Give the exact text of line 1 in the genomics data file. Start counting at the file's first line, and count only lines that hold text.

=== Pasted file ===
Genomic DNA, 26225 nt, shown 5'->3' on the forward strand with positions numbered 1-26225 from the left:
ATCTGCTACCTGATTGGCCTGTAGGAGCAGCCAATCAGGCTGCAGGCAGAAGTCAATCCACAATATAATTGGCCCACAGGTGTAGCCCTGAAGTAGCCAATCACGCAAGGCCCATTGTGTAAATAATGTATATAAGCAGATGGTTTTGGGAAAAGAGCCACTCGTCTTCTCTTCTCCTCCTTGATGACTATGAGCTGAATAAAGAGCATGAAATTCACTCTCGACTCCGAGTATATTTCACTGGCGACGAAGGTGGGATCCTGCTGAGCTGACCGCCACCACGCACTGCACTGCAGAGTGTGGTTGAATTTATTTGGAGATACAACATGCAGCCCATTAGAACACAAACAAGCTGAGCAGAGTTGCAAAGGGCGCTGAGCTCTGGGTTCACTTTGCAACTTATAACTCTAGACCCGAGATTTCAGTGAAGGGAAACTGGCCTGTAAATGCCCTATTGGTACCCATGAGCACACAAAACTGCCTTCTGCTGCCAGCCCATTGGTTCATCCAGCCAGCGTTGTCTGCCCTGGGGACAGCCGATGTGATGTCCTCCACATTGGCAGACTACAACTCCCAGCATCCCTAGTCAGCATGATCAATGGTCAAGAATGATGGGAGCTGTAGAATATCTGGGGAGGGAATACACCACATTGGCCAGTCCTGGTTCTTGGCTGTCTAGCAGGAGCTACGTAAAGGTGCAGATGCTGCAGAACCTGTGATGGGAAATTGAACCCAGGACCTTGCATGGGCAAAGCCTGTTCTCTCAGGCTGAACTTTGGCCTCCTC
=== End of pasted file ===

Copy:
Genomic DNA, 26225 nt, shown 5'->3' on the forward strand with positions numbered 1-26225 from the left: